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Let $X_i$ be a sequence of independent and identically distributed random variables with $\mathbb{E}(X_i) = \mu$ and var($X_i$) $= 1$ for all $i$. Define $S_n = \frac{1}{n}\sum_{i-1}^n X_i$ and

$$ g(x) = \begin{cases} x & \text{if } x < 1 \\ 2x-1 & \text{if } x \geq 1 \end{cases} $$

Does $\sqrt{n}(g(S_n)-g(\mu))$ converge to anything when $\mu=1$?

I know that for $\mu \neq 1$, I can apply the delta method and obtain convergence in distribution. When $\mu = 1$ it seems like it converges to a "piecewise" distribution. Is there anything to this?

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Let $\{X_n\}$ be i.i.d. positive random variables with mean 1 and variance 1. (For example, they can have exponential distribution with parameter 1). By strong law $S_N \to \infty$ almost surely. This implies $g(S_n) \to \infty$ almost surely and $\sqrt {n} (g(S_n)-1) \to \infty$ almost surely.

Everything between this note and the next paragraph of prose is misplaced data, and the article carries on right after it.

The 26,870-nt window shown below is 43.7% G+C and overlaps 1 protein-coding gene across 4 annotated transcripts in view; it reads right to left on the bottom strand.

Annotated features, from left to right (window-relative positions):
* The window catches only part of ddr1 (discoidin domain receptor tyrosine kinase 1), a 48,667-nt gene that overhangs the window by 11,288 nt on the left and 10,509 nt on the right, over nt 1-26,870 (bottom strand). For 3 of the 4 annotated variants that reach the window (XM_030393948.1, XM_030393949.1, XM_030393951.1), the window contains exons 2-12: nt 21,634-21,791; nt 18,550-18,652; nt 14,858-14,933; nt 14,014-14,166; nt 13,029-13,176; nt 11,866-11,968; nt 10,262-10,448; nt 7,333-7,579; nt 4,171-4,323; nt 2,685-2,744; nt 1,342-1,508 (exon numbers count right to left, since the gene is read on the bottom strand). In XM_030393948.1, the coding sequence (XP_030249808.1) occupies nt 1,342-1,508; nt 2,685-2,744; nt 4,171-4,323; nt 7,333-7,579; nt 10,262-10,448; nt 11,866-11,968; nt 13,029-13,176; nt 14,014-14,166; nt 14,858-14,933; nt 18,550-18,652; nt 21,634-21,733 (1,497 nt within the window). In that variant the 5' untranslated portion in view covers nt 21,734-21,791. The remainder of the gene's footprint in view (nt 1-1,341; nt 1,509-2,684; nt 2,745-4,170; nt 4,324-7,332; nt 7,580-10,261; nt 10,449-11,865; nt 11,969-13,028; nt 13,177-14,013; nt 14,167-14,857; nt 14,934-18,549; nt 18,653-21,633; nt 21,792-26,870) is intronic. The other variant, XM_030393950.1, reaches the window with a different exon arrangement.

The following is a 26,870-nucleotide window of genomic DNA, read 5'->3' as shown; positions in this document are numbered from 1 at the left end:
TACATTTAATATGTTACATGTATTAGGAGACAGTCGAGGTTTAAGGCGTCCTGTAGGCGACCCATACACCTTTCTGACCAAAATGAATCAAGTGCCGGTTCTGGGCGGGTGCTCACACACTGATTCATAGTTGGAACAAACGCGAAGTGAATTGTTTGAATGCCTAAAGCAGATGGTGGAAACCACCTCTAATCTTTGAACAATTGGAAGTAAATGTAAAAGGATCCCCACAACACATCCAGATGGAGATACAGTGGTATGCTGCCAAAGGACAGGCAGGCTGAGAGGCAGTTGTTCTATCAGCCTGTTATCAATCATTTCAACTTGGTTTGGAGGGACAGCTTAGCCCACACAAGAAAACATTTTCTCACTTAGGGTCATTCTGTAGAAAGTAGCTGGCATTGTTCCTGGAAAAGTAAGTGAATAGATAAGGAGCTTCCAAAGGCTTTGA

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  • $\begingroup$ Sorry I made a mistake. S_n should be the average, not simply a sum. $\endgroup$ – is it normal Feb 10 '18 at 17:06

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